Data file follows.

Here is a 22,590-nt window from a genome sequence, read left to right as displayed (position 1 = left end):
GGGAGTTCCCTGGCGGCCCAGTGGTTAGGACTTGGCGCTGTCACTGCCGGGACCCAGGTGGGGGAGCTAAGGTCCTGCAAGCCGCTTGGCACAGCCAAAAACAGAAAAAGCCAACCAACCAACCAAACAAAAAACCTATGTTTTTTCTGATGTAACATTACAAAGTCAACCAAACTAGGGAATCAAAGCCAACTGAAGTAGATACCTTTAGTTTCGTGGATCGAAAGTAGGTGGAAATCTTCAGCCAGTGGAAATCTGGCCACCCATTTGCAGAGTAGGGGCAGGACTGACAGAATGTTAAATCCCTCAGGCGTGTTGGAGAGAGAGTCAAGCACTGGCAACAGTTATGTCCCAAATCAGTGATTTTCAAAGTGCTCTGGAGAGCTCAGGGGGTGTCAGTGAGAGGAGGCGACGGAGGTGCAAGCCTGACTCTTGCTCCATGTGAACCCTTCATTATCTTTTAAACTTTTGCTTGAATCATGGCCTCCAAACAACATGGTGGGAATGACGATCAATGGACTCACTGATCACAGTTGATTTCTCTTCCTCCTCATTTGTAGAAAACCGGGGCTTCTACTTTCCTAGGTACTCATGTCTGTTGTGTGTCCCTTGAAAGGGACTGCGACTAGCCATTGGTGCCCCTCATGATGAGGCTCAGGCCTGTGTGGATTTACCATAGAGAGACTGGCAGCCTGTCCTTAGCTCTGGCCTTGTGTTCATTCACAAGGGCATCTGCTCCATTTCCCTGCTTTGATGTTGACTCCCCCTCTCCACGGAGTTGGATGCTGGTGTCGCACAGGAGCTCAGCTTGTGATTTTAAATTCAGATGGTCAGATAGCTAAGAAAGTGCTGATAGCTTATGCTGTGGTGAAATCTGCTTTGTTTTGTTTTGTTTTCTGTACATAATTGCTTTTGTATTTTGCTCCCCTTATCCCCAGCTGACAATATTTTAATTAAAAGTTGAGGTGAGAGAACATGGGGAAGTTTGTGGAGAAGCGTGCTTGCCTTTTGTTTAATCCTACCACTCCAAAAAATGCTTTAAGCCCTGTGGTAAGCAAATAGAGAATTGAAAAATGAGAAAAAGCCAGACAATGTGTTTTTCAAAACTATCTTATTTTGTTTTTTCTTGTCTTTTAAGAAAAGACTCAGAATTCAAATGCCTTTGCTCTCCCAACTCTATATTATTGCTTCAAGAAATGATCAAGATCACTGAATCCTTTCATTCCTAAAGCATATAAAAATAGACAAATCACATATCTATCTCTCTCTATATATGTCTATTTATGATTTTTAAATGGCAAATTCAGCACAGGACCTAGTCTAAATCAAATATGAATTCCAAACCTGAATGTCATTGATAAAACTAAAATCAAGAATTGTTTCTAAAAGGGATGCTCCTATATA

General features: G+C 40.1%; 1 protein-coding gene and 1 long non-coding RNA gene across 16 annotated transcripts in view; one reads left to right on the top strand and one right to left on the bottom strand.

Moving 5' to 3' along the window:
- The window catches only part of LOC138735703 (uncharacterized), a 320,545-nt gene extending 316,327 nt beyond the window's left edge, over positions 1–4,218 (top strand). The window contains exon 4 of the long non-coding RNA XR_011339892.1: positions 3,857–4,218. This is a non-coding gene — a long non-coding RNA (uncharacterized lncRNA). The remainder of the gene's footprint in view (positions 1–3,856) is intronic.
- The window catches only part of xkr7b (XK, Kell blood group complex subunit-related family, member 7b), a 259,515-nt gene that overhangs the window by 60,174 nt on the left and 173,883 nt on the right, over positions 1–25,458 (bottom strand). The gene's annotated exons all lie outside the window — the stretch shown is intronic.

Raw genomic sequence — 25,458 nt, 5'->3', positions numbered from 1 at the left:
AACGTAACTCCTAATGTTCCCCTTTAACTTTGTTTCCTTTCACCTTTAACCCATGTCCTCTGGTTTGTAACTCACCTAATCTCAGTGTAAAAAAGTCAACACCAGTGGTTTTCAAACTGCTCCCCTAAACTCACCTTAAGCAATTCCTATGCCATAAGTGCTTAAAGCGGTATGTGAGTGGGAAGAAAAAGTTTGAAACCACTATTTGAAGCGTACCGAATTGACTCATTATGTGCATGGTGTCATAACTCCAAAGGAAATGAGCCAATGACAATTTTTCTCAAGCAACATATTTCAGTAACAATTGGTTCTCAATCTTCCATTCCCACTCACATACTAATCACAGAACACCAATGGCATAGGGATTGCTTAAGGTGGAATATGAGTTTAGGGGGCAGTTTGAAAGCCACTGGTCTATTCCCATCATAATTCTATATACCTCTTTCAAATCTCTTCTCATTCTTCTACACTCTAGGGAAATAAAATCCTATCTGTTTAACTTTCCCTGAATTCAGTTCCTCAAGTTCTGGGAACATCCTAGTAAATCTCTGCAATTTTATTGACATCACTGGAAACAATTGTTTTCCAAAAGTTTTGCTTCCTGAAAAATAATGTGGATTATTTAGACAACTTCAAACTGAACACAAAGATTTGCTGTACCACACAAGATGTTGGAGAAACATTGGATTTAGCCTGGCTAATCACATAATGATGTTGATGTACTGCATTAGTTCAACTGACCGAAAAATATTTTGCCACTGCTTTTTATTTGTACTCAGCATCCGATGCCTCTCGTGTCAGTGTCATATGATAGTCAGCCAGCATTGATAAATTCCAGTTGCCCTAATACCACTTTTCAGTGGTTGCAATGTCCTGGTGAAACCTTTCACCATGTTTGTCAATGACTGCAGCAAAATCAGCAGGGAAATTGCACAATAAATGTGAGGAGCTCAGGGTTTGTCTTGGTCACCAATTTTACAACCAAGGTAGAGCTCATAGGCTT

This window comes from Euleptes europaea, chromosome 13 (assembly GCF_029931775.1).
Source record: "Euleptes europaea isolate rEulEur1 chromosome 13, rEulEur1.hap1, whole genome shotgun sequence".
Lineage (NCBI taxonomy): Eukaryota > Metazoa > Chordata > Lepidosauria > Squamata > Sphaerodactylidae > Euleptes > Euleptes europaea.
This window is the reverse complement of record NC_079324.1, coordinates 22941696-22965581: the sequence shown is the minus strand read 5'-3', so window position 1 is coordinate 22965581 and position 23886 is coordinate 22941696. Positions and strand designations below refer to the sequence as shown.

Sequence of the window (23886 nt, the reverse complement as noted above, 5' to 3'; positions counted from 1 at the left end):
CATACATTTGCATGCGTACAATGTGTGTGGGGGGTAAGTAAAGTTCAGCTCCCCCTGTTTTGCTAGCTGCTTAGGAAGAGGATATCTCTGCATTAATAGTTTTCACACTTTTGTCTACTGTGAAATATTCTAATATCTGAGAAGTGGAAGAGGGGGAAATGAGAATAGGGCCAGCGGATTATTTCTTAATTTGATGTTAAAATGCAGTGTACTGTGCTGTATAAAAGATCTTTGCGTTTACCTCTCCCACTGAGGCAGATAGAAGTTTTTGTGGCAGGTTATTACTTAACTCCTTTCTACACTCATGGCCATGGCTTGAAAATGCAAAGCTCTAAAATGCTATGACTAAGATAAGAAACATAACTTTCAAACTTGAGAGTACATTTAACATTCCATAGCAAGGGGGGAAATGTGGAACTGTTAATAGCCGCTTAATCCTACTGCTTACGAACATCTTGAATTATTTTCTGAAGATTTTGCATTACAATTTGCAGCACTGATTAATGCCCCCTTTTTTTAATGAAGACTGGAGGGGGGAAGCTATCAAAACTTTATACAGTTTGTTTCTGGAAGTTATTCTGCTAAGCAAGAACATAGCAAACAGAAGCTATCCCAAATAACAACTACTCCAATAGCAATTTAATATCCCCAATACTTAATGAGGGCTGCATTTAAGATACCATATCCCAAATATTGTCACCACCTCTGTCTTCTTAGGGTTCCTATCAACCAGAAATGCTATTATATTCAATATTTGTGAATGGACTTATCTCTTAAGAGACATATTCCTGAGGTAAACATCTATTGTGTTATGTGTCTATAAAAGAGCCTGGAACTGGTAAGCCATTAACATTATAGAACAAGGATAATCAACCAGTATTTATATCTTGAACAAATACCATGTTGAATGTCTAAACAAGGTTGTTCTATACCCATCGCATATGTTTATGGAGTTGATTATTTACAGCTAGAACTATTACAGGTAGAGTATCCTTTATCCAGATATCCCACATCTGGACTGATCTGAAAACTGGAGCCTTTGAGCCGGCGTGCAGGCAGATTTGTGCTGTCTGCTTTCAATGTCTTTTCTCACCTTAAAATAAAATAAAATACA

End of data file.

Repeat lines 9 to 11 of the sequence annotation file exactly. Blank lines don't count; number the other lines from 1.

This window comes from Euleptes europaea, chromosome 13 (assembly GCF_029931775.1).
Source record: "Euleptes europaea isolate rEulEur1 chromosome 13, rEulEur1.hap1, whole genome shotgun sequence".
Lineage (NCBI taxonomy): Eukaryota > Metazoa > Chordata > Lepidosauria > Squamata > Sphaerodactylidae > Euleptes > Euleptes europaea.